As for Antonio Candido's letter — I said to my passengers —, I really like the expression according to which the Murilian plot “makes us feel as if the laws of the world were normally remade. An admirable naturalness, made of supernaturality.” At that moment Murilo Rubião blinked his right eye and a small, delicate glass bottle, filled with water almost to the top, containing a fat, sparkling fish, appeared as if by magic in Bárbara's hands, resting on her legs — this Bárbara , to my eyes, it looked like a painting by Fernando Botero (To the scent of roses that wafted sweetly through the car, were added notes of musk and patchouli — it came from her, the character who once ordered a baobab tree from her obsequious husband).

I looked away from Barbara and resumed my clumsy rhetoric.

Deep down, Mário and Candido saw in Murilo's unusual an anarchically hybrid creation procedure: they conceived their stories as material that tempers the fantastic brought about by inexplicable phenomena with the allegorical intrinsic to marvelous realism.

In fact. If we recap some narratives, as an example, we will see this communion. The story “Bárbara” (upon hearing her name, my runner asked the skinny girl behind her for the pipe that this man with the gray cap was carrying in his hand; he gave it to her with a broad smile). The short story “Bárbara” – I resumed my reasoning – offers us in its economy and ambiguity that uncomfortable uncertainty that is characteristic of the fantastic; that is: the hesitant reader wonders, knowing that the statute of science would not give him answers, about the cause of the heroine's insatiable desire being linked to her immeasurable weight gain (I confess that I was inelegant and did not feel comfortable saying this to the Barbara's side).

I have the same to say about “Aglaia” (which reader does not wonder at the rebellion of the laws of nature, since a woman becomes pregnant without the consummation of the sexual act? And how can a legion be born, in consecutive births, of children? Dozens and dozens of babies). Although the reader accepts the contract of “make believe” (wonderful realism) there is always a flea behind their ears. Always the darkness around. I wanted to substantiate my point of view, using a classic essay by Julio Cortázar, and amend it with statements by Todorov, Irène Bessière and Irlemar Chiampi. I didn't do so, thinking that my propositions would sound pedantic — as if I intended to boast of erudition, indirectly boasting academic titles or the role of professor.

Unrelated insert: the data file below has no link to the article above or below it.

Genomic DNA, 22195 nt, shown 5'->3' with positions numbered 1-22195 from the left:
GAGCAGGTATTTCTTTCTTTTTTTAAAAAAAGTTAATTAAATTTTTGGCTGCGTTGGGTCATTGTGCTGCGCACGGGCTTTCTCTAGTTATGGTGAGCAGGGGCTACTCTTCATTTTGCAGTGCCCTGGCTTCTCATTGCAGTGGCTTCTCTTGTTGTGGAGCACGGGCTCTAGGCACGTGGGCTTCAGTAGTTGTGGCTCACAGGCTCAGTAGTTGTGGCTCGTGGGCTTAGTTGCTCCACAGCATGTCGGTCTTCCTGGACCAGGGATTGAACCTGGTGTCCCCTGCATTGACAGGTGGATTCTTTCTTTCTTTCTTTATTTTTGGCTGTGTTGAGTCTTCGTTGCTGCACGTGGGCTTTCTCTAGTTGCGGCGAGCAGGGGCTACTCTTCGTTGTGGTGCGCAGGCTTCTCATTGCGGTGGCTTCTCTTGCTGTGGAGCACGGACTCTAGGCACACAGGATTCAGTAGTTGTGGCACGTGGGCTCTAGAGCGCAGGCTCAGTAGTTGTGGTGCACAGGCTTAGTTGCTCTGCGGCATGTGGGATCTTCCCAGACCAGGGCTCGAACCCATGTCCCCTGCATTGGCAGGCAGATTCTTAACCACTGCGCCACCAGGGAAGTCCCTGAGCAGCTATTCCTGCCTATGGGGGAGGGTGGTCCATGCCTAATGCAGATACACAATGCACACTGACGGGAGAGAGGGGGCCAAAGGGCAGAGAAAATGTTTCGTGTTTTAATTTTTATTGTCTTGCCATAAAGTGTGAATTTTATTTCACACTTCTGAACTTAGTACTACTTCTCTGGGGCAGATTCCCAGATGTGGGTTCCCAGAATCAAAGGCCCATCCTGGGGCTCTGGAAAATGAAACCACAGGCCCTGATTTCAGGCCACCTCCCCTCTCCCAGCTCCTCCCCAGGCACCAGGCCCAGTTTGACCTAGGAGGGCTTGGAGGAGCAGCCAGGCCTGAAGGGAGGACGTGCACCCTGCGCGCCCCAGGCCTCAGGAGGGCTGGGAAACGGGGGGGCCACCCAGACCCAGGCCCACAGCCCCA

I continued, ridiculous in my certainties.

Know that the short story “The Slime” is structured in the style of nineteenth-century fantasy. Galateu, the protagonist, is the victim of persecution by a psychoanalyst (Dr. Pink), determined to uncover the past secrets of the man who refuses to lie down on his couch. Until a strange phenomenon, that is, surprising, of supernatural latitude, comes to the fore in the story: Galateu, lulled by the disturbance of sleep due to strong medication, notices in the bathroom mirror that his left nipple had disappeared — in its place it had appeared. a bloody wound, opened in scarlet petals.” There are so many sinister incidents surrounding this “sticky thing” announced on the character's chest that it seems impossible to ignore Freud's essay on the Disquieting One, also translated as the Unfamiliar, as well as Otto Rank's thesis regarding the double, the shadow...

I stopped what I was saying because the talking behind me was compromising my reasoning. And it's not that, to attack Murilo Rubião, I started saying that the character Hebe, from the short story “The Commensals”, is an automaton similar to Hoffmann's doll Olímpia, in “The Sandman”; and said further: that Murilo's imitation did not stop there: the hero and kind of scapegoat, whose name gives the title to the story “Rosebud”, is a facsimile by Josep K, by The process. Luckily, the author of The former magician he didn't hear what I was saying, chatting with his seat partners.